“Marseille, to some extent, represents everything Paris doesn’t have: the sea, the sun, good humor, joy of life,” said de Guevara, who believes that his series played a part in changing public perceptions.

“It’s a bit like a pop song,” added Pierre Martot, who plays a police officer in the series. “The more you listen to it, the more you become accustomed to it.”

For “Plus Belle La Vie,” that growing familiarity may have been both a blessing and a curse. As viewers grew increasingly accustomed to the storylines and rival series offered new and different content, ratings eventually declined.

Some staffers believe that the pandemic accelerated that trend. The show’s producers largely ignored the pandemic in their scripts, even as the country came to a historic and eerie standstill.

De La Rochefoucauld said the pandemic would have been difficult to fully reflect in the show, given that there was often a six-week delay between production and transmission and the ups and downs of the virus waves were unpredictable.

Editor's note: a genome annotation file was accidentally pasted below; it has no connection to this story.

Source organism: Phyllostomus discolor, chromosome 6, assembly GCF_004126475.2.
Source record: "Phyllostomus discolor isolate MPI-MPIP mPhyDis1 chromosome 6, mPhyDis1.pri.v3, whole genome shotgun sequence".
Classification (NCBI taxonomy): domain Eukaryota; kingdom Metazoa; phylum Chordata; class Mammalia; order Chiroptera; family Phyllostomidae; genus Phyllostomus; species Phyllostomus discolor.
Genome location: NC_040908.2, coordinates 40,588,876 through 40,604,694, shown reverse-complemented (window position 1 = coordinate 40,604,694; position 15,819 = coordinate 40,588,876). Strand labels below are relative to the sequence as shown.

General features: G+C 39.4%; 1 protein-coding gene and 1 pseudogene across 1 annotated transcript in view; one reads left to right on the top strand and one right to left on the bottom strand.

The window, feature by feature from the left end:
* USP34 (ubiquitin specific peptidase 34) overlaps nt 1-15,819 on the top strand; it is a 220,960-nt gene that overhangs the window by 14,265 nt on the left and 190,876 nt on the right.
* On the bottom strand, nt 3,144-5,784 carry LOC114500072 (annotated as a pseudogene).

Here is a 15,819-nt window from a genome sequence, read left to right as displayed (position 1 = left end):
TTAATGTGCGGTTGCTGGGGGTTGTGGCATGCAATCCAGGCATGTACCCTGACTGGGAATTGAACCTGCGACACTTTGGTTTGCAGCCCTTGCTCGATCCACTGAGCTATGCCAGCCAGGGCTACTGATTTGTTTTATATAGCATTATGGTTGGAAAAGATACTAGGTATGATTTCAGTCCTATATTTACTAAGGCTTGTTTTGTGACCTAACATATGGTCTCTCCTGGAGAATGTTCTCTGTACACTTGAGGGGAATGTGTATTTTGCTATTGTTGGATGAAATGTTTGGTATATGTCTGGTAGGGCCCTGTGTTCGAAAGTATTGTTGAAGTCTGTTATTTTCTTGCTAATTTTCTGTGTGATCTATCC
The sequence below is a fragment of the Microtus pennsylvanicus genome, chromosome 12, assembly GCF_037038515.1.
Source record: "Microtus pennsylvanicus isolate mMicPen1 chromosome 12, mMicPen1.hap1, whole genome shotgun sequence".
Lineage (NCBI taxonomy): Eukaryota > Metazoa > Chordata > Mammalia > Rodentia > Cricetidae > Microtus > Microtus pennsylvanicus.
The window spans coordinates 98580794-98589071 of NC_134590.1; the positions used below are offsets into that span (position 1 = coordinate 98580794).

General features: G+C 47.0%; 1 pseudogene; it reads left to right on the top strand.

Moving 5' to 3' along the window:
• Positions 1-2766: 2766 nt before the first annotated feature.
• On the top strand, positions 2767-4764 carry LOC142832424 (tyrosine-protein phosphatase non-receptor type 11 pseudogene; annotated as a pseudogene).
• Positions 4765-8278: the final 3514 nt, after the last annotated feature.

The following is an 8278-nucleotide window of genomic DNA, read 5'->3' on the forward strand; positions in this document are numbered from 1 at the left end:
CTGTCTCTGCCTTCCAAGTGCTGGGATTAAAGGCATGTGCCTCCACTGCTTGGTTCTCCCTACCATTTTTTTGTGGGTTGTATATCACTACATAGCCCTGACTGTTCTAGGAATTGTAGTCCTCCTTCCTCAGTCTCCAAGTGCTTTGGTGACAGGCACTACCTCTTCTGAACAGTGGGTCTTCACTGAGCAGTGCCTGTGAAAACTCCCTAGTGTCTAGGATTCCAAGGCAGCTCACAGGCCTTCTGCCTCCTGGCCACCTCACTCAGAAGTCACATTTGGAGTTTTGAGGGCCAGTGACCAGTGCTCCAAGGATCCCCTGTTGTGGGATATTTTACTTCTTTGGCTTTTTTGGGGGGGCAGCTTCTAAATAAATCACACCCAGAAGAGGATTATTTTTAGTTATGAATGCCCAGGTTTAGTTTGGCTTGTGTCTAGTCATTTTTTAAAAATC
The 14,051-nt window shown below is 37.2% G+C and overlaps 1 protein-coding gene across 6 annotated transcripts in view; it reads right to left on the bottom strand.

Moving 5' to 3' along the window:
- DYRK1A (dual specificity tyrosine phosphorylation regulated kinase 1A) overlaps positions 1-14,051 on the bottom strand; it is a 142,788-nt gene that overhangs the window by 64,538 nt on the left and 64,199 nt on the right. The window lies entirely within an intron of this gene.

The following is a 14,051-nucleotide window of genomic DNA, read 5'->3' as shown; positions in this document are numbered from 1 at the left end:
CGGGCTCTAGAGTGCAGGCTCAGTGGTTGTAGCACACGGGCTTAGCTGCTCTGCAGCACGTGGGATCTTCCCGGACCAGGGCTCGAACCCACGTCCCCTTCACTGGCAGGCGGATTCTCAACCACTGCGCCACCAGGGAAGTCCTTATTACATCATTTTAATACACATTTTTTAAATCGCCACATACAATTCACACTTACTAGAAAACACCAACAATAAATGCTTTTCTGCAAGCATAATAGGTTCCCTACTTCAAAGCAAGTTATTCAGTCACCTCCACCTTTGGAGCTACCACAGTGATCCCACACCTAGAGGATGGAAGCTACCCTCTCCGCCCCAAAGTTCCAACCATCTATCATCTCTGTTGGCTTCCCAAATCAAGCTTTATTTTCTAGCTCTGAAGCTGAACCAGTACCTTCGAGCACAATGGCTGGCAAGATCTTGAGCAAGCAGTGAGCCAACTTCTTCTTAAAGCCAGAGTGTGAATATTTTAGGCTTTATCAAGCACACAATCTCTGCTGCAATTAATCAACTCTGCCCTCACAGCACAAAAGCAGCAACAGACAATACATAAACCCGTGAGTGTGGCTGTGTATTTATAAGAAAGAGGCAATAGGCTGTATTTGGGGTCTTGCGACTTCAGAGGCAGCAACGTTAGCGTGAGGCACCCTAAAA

But she acknowledged that when the viewers tuned in from their quarantined homes or under nighttime curfews, what they saw was “no longer their life.”

When it announced the end of the series, France’s public broadcaster cited the need for “renewal,” arguing that “viewer expectations and program consumption have evolved.”

De Guevara, the executive producer, felt the series was not anywhere near being done. He had been encouraging his writers to team up with ecological activists to put climate change center stage in the scripts.

“There would have been dozens more topics to talk about,” he said.